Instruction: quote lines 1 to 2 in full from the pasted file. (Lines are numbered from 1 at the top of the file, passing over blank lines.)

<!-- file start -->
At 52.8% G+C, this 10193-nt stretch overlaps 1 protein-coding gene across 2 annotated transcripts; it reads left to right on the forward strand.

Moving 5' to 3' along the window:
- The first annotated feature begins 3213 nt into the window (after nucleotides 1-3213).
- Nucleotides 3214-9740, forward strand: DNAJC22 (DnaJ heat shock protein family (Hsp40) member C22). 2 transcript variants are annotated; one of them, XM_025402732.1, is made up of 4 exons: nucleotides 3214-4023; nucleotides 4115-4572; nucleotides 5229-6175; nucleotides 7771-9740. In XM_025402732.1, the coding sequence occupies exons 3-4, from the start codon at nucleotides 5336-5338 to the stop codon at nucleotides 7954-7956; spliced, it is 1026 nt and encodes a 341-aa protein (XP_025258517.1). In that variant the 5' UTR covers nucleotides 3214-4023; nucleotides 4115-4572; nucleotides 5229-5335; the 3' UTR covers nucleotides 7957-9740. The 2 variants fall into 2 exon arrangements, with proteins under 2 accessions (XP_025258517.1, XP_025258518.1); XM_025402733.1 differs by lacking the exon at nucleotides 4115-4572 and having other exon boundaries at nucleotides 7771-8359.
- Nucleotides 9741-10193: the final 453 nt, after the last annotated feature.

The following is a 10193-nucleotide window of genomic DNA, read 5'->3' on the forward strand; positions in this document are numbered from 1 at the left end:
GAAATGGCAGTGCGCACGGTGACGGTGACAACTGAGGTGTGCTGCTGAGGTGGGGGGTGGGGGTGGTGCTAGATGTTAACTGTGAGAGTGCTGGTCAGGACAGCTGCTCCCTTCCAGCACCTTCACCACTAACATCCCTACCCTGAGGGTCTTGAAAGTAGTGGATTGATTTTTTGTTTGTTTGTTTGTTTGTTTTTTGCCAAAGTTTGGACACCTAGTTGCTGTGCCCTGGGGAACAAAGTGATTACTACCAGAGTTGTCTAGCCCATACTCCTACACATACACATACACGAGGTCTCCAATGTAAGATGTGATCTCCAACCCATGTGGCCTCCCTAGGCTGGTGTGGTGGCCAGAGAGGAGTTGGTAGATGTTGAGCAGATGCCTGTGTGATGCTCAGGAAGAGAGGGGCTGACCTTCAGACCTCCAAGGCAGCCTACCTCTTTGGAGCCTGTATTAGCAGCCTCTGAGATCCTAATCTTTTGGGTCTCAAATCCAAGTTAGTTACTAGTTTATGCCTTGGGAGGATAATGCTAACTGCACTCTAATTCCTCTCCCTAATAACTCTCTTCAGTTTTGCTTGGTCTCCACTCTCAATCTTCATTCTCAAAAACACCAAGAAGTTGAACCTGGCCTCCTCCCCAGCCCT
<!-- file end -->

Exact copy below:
At 52.8% G+C, this 10193-nt stretch overlaps 1 protein-coding gene across 2 annotated transcripts; it reads left to right on the forward strand.

Moving 5' to 3' along the window: